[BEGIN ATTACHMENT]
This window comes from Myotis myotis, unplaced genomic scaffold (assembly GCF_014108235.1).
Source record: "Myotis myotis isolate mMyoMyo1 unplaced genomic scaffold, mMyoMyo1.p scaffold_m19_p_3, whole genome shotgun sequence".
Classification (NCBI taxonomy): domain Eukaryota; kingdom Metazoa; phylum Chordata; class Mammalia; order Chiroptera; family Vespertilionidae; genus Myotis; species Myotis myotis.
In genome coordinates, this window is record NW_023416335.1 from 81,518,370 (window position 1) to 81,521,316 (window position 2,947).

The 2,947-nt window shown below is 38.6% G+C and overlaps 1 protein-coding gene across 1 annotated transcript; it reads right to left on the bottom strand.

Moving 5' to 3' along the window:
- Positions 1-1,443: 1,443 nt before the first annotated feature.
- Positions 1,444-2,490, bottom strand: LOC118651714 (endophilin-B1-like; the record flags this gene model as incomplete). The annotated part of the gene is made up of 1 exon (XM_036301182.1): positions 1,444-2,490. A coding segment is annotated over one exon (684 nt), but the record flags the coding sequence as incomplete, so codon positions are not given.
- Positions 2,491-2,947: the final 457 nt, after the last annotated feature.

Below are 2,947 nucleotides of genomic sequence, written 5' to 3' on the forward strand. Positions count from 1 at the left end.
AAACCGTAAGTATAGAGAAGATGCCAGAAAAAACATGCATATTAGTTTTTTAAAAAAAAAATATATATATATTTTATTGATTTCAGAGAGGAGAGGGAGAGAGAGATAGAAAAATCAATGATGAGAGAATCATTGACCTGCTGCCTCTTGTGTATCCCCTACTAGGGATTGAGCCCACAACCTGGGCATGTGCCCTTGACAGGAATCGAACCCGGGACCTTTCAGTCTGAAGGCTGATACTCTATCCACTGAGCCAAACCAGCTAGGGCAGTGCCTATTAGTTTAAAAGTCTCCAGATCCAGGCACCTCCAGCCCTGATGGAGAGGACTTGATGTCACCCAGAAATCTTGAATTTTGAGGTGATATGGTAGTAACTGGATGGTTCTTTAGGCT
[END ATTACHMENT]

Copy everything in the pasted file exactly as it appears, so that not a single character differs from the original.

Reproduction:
This window comes from Myotis myotis, unplaced genomic scaffold (assembly GCF_014108235.1).
Source record: "Myotis myotis isolate mMyoMyo1 unplaced genomic scaffold, mMyoMyo1.p scaffold_m19_p_3, whole genome shotgun sequence".
Classification (NCBI taxonomy): domain Eukaryota; kingdom Metazoa; phylum Chordata; class Mammalia; order Chiroptera; family Vespertilionidae; genus Myotis; species Myotis myotis.
In genome coordinates, this window is record NW_023416335.1 from 81,518,370 (window position 1) to 81,521,316 (window position 2,947).

The 2,947-nt window shown below is 38.6% G+C and overlaps 1 protein-coding gene across 1 annotated transcript; it reads right to left on the bottom strand.

Moving 5' to 3' along the window:
- Positions 1-1,443: 1,443 nt before the first annotated feature.
- Positions 1,444-2,490, bottom strand: LOC118651714 (endophilin-B1-like; the record flags this gene model as incomplete). The annotated part of the gene is made up of 1 exon (XM_036301182.1): positions 1,444-2,490. A coding segment is annotated over one exon (684 nt), but the record flags the coding sequence as incomplete, so codon positions are not given.
- Positions 2,491-2,947: the final 457 nt, after the last annotated feature.

Below are 2,947 nucleotides of genomic sequence, written 5' to 3' on the forward strand. Positions count from 1 at the left end.
AAACCGTAAGTATAGAGAAGATGCCAGAAAAAACATGCATATTAGTTTTTTAAAAAAAAAATATATATATATTTTATTGATTTCAGAGAGGAGAGGGAGAGAGAGATAGAAAAATCAATGATGAGAGAATCATTGACCTGCTGCCTCTTGTGTATCCCCTACTAGGGATTGAGCCCACAACCTGGGCATGTGCCCTTGACAGGAATCGAACCCGGGACCTTTCAGTCTGAAGGCTGATACTCTATCCACTGAGCCAAACCAGCTAGGGCAGTGCCTATTAGTTTAAAAGTCTCCAGATCCAGGCACCTCCAGCCCTGATGGAGAGGACTTGATGTCACCCAGAAATCTTGAATTTTGAGGTGATATGGTAGTAACTGGATGGTTCTTTAGGCT